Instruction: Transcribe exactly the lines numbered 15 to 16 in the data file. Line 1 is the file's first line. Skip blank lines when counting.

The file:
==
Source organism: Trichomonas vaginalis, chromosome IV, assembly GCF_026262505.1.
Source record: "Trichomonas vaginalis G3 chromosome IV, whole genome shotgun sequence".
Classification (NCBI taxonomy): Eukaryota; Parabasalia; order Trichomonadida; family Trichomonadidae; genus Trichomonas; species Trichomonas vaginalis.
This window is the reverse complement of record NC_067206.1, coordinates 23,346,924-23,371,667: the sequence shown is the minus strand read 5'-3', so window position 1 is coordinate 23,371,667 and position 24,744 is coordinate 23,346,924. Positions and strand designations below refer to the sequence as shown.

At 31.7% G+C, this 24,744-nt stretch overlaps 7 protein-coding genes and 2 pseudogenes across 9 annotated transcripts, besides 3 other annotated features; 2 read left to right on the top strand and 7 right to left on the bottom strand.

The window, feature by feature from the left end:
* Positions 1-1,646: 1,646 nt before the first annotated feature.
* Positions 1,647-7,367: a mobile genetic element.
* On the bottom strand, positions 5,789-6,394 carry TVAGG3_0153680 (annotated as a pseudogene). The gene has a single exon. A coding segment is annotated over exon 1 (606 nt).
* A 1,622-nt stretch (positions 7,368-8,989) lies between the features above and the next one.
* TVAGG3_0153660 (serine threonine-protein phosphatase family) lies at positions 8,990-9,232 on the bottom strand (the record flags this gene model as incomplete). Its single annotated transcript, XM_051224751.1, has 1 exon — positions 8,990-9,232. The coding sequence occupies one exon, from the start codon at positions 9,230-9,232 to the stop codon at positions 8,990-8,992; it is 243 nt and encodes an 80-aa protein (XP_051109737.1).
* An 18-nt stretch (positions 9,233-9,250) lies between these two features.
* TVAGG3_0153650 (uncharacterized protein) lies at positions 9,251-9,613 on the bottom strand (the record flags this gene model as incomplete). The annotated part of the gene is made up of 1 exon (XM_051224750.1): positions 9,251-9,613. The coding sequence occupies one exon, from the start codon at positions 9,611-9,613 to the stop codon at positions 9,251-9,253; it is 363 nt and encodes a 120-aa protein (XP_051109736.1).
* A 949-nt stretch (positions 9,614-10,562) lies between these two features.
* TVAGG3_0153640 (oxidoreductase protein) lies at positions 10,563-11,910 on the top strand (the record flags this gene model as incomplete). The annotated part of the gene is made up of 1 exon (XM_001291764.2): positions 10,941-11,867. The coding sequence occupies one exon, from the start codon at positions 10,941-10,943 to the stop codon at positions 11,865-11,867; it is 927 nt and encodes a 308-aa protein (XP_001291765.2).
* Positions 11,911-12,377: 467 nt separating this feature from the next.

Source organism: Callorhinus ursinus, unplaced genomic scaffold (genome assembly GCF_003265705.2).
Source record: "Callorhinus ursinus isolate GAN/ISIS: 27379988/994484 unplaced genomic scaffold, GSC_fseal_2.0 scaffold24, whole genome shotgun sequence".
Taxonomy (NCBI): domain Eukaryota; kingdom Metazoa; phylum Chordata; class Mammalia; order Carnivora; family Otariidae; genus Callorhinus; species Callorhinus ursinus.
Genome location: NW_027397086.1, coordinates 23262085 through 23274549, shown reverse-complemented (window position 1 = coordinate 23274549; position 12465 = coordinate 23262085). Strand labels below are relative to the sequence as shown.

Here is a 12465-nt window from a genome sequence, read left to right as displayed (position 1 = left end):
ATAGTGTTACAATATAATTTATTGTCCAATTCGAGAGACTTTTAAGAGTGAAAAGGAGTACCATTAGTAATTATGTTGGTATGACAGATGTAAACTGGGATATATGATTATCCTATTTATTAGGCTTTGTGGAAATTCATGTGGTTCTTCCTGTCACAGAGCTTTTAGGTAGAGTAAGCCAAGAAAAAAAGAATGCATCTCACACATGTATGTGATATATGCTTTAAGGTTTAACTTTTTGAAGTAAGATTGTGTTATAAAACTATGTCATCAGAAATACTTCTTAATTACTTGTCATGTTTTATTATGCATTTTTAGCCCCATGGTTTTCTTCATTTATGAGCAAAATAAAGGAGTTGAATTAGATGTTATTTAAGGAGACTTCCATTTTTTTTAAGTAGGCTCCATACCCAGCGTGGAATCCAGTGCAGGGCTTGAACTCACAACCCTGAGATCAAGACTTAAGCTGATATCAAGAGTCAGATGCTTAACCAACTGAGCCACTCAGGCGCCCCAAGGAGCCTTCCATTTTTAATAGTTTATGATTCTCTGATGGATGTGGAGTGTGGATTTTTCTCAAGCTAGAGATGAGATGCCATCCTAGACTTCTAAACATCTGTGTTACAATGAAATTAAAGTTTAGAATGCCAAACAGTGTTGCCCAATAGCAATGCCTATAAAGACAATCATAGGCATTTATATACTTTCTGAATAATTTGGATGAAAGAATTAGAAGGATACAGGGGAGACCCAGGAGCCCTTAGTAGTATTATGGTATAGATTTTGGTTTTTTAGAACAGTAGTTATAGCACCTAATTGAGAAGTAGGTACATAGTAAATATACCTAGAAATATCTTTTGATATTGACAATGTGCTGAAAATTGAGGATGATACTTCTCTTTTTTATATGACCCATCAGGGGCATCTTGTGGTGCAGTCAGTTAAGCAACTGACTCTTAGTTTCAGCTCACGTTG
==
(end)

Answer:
* TVAGG3_0153640 (oxidoreductase protein) lies at positions 10,563-11,910 on the top strand (the record flags this gene model as incomplete). The annotated part of the gene is made up of 1 exon (XM_001291764.2): positions 10,941-11,867. The coding sequence occupies one exon, from the start codon at positions 10,941-10,943 to the stop codon at positions 11,865-11,867; it is 927 nt and encodes a 308-aa protein (XP_001291765.2).
* Positions 11,911-12,377: 467 nt separating this feature from the next.